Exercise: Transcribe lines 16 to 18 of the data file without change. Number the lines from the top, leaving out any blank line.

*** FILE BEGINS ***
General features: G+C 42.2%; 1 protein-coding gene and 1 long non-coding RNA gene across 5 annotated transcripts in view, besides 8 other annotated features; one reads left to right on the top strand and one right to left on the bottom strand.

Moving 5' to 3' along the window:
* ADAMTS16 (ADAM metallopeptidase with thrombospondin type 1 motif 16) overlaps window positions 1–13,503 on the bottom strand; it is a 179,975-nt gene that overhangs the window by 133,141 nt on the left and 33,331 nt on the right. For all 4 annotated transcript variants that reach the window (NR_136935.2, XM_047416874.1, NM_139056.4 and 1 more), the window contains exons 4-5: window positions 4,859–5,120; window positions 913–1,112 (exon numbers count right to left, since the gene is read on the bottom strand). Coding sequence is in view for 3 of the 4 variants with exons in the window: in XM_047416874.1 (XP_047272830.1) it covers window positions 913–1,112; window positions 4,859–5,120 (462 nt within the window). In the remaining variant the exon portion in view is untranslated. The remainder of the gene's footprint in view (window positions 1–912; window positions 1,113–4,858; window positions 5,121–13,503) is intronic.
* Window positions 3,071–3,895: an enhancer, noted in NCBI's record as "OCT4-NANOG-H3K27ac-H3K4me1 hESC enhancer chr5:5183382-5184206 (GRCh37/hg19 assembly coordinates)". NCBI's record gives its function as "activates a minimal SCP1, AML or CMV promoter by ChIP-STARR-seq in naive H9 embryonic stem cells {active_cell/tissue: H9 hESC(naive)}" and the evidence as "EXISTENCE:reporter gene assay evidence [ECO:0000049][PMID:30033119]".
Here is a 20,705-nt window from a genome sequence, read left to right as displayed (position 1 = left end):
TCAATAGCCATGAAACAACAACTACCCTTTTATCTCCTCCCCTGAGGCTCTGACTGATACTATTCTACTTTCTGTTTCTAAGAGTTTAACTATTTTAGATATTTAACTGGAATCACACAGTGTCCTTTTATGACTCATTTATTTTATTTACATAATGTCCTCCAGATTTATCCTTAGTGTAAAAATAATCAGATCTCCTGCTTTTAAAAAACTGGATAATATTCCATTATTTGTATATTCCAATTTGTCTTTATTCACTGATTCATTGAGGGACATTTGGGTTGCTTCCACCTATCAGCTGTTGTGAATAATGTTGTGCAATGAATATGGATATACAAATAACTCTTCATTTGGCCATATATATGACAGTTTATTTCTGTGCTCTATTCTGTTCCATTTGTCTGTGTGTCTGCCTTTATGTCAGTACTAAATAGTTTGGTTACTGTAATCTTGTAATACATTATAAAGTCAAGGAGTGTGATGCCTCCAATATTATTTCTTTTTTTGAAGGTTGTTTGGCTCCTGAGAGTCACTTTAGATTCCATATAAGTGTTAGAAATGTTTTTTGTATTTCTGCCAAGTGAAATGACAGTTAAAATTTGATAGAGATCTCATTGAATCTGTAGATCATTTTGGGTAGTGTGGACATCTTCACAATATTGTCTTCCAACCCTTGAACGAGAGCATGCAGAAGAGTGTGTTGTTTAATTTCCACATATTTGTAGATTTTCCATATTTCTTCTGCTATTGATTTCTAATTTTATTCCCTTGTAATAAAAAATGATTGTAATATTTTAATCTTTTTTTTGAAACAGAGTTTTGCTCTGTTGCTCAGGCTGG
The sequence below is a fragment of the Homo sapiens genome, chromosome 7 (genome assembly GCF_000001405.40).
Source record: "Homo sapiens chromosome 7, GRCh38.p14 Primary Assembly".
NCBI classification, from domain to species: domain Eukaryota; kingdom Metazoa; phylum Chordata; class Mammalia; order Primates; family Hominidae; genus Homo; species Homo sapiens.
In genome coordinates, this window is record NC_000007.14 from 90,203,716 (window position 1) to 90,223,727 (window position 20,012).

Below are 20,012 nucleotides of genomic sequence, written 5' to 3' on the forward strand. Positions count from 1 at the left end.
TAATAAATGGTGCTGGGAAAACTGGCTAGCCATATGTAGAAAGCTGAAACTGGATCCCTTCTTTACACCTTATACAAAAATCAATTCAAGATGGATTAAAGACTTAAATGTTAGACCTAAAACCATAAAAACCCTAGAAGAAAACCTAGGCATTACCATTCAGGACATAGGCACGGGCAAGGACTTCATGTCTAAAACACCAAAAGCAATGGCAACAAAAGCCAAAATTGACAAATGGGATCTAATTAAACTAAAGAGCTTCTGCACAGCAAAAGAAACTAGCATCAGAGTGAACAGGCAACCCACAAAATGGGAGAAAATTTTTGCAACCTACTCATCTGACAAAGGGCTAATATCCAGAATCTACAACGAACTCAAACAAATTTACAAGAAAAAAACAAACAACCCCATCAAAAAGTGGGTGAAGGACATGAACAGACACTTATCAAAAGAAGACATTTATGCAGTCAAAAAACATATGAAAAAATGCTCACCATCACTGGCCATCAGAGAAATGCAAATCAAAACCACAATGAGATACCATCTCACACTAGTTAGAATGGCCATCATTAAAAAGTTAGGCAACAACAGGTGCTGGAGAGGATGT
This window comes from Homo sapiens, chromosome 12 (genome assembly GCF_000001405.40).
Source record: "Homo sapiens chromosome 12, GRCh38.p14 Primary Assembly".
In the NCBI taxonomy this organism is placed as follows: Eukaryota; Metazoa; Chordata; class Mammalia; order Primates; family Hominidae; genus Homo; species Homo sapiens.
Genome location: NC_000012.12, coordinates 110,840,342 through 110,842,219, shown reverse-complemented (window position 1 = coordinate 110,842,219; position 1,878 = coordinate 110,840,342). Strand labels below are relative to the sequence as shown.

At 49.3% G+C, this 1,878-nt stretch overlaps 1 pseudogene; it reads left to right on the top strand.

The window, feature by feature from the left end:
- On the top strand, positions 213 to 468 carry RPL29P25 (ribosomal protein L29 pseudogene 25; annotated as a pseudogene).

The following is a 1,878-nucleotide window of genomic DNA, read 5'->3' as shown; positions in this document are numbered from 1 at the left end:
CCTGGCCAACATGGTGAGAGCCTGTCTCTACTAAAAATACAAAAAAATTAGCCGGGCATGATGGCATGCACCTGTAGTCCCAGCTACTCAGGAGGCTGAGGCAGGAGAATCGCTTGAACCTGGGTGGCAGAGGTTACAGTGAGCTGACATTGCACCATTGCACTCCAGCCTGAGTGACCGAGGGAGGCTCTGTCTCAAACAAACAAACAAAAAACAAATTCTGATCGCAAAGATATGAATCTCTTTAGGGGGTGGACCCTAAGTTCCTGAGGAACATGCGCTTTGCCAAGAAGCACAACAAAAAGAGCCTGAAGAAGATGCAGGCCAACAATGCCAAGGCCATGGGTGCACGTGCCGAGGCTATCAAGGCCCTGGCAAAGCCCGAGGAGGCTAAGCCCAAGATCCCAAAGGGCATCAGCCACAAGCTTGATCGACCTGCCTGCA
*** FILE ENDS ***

Genome location: NC_000012.12, coordinates 110,840,342 through 110,842,219, shown reverse-complemented (window position 1 = coordinate 110,842,219; position 1,878 = coordinate 110,840,342). Strand labels below are relative to the sequence as shown.

At 49.3% G+C, this 1,878-nt stretch overlaps 1 pseudogene; it reads left to right on the top strand.

The window, feature by feature from the left end: